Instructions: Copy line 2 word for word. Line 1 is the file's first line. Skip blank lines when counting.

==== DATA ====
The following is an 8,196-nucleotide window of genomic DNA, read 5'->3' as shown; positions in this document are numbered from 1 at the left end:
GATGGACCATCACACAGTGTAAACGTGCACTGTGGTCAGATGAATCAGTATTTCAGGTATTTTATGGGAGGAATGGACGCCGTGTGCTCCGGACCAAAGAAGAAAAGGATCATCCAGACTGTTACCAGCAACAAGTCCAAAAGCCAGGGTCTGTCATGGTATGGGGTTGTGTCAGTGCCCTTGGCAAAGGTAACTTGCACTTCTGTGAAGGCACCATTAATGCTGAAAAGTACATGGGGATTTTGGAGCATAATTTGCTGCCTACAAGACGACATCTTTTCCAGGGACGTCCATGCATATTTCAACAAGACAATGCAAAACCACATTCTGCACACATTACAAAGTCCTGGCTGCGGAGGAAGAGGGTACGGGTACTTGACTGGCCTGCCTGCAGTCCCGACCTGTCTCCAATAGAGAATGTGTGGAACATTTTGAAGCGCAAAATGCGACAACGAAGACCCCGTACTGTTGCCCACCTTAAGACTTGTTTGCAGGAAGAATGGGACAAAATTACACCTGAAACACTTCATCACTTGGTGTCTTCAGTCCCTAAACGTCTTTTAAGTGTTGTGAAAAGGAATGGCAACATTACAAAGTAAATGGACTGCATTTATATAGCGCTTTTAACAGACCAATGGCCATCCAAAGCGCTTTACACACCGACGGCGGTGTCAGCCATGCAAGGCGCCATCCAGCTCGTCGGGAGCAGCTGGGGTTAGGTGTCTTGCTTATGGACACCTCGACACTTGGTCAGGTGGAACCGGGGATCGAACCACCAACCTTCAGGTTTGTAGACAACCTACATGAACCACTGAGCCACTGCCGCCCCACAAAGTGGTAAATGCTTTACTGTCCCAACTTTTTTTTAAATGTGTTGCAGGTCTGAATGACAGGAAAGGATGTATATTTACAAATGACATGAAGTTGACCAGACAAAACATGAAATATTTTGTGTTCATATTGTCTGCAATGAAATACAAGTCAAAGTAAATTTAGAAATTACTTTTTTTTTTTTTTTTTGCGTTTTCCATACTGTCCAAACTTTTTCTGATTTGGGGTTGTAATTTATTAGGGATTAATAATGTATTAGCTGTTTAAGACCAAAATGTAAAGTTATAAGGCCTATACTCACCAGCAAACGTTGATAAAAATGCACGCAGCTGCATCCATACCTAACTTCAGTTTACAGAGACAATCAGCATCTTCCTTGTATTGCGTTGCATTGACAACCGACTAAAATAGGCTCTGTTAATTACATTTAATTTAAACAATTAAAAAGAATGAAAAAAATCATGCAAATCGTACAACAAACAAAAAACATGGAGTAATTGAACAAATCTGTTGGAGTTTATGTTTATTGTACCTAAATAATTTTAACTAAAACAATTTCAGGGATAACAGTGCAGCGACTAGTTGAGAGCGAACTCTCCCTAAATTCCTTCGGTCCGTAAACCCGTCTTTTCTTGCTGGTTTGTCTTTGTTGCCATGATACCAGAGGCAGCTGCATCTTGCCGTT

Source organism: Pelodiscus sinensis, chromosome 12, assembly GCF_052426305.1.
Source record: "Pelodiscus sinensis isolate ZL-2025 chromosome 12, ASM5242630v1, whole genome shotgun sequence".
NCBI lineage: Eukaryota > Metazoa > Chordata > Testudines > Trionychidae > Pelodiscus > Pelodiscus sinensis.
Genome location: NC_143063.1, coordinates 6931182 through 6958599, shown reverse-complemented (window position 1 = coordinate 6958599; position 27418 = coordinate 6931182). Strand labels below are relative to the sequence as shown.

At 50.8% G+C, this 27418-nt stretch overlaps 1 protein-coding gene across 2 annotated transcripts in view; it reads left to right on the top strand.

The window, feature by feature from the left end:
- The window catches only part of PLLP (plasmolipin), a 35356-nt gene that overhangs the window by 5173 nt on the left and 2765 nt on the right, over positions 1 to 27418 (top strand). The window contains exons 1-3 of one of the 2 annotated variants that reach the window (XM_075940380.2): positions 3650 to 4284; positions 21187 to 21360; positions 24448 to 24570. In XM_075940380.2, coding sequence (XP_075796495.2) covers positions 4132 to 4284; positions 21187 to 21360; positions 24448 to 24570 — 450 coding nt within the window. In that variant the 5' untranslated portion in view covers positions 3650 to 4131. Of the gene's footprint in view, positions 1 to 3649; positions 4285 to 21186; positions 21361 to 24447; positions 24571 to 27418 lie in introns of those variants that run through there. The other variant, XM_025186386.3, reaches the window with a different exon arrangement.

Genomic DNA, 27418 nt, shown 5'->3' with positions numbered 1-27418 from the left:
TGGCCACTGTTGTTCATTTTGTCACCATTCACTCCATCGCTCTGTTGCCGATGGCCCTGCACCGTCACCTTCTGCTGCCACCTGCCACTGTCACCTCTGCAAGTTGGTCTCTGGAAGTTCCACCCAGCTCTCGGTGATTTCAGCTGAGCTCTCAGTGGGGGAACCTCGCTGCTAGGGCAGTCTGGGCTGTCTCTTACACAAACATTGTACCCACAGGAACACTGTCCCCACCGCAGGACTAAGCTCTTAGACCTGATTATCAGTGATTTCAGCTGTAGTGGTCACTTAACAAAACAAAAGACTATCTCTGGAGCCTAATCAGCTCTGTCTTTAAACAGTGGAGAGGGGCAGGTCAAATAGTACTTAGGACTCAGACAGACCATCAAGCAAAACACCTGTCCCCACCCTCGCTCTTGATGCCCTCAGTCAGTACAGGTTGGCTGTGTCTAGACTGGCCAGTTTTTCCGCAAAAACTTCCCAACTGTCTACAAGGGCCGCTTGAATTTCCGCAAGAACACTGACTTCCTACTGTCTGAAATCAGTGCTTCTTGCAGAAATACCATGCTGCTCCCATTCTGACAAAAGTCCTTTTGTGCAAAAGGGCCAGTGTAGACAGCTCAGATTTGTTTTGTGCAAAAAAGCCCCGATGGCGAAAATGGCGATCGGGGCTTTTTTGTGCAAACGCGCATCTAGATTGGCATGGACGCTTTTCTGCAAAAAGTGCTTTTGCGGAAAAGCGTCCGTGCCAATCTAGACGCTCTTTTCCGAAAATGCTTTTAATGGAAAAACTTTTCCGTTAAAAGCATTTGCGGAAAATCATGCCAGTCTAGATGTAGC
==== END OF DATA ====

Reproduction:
GATGGACCATCACACAGTGTAAACGTGCACTGTGGTCAGATGAATCAGTATTTCAGGTATTTTATGGGAGGAATGGACGCCGTGTGCTCCGGACCAAAGAAGAAAAGGATCATCCAGACTGTTACCAGCAACAAGTCCAAAAGCCAGGGTCTGTCATGGTATGGGGTTGTGTCAGTGCCCTTGGCAAAGGTAACTTGCACTTCTGTGAAGGCACCATTAATGCTGAAAAGTACATGGGGATTTTGGAGCATAATTTGCTGCCTACAAGACGACATCTTTTCCAGGGACGTCCATGCATATTTCAACAAGACAATGCAAAACCACATTCTGCACACATTACAAAGTCCTGGCTGCGGAGGAAGAGGGTACGGGTACTTGACTGGCCTGCCTGCAGTCCCGACCTGTCTCCAATAGAGAATGTGTGGAACATTTTGAAGCGCAAAATGCGACAACGAAGACCCCGTACTGTTGCCCACCTTAAGACTTGTTTGCAGGAAGAATGGGACAAAATTACACCTGAAACACTTCATCACTTGGTGTCTTCAGTCCCTAAACGTCTTTTAAGTGTTGTGAAAAGGAATGGCAACATTACAAAGTAAATGGACTGCATTTATATAGCGCTTTTAACAGACCAATGGCCATCCAAAGCGCTTTACACACCGACGGCGGTGTCAGCCATGCAAGGCGCCATCCAGCTCGTCGGGAGCAGCTGGGGTTAGGTGTCTTGCTTATGGACACCTCGACACTTGGTCAGGTGGAACCGGGGATCGAACCACCAACCTTCAGGTTTGTAGACAACCTACATGAACCACTGAGCCACTGCCGCCCCACAAAGTGGTAAATGCTTTACTGTCCCAACTTTTTTTTAAATGTGTTGCAGGTCTGAATGACAGGAAAGGATGTATATTTACAAATGACATGAAGTTGACCAGACAAAACATGAAATATTTTGTGTTCATATTGTCTGCAATGAAATACAAGTCAAAGTAAATTTAGAAATTACTTTTTTTTTTTTTTTTTGCGTTTTCCATACTGTCCAAACTTTTTCTGATTTGGGGTTGTAATTTATTAGGGATTAATAATGTATTAGCTGTTTAAGACCAAAATGTAAAGTTATAAGGCCTATACTCACCAGCAAACGTTGATAAAAATGCACGCAGCTGCATCCATACCTAACTTCAGTTTACAGAGACAATCAGCATCTTCCTTGTATTGCGTTGCATTGACAACCGACTAAAATAGGCTCTGTTAATTACATTTAATTTAAACAATTAAAAAGAATGAAAAAAATCATGCAAATCGTACAACAAACAAAAAACATGGAGTAATTGAACAAATCTGTTGGAGTTTATGTTTATTGTACCTAAATAATTTTAACTAAAACAATTTCAGGGATAACAGTGCAGCGACTAGTTGAGAGCGAACTCTCCCTAAATTCCTTCGGTCCGTAAACCCGTCTTTTCTTGCTGGTTTGTCTTTGTTGCCATGATACCAGAGGCAGCTGCATCTTGCCGTT